“Balls to that you idiot I want the best and I deserve it too!” raged his mother. She cracked him about the head, grabbed the beans and flung them through the window.
“Now, get to bed and no supper, I have er a visitor coming around,” hissed Jack’s mother.
Upset and hungry, Jack trudged to bed and eventually fell asleep.
The Next Morning
The next day Jack woke up. He looked out of the window to see a marble pedestal with steps carved into it. It had sprung up outside overnight. It was very tall and disappeared high into the sky.
Jack crept from his room. He saw his mother asleep in a bed with a group of small men splayed around her.
“I didn’t know she was expecting the bell-ringing team around for supper. I guess they must be thanking mother for all her good work with the church,” thought Jack as he quietly left the house and ascended the pedestal.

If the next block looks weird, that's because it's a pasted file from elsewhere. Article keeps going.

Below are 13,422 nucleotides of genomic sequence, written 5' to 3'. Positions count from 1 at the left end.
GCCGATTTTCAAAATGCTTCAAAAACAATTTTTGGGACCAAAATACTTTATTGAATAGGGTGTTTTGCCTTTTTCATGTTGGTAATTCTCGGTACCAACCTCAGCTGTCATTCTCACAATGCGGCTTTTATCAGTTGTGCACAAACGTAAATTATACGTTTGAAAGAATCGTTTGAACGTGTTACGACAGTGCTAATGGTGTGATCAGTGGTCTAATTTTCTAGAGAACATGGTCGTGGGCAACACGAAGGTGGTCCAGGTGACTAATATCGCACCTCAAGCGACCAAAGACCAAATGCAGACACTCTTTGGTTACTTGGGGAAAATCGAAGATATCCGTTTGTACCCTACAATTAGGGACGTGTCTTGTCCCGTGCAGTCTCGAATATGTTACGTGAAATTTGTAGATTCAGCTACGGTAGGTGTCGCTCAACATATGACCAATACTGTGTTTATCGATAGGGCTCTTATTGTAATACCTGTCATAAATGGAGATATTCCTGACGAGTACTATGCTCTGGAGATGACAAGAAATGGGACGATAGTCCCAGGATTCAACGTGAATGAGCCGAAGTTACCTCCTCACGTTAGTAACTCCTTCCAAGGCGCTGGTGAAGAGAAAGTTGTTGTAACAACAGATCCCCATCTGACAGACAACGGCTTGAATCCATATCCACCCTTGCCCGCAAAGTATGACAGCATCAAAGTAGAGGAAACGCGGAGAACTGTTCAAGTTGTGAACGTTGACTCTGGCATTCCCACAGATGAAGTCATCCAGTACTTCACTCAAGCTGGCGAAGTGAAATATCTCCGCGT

He climbed higher and higher. Jack felt happy and elated and special until when he reached the top he found a magnificent golden castle. It was most impressive and as Jack wandered in he found a huge table laden with the most splendid food. Having been denied any supper, Jack was most hungry. Although he knew it was wrong to steal, he reasoned that there was more than enough food to eat. He first of all wrote an IOU and climbed on to the huge table and set about tucking in.
Along Comes The Giant
Whilst he was eating, Jack heard a booming voice.
“Fee fi fo faf I smell the blood of an empath, be he clever or be he a fuel, I will provoke him until he gives me fuel!”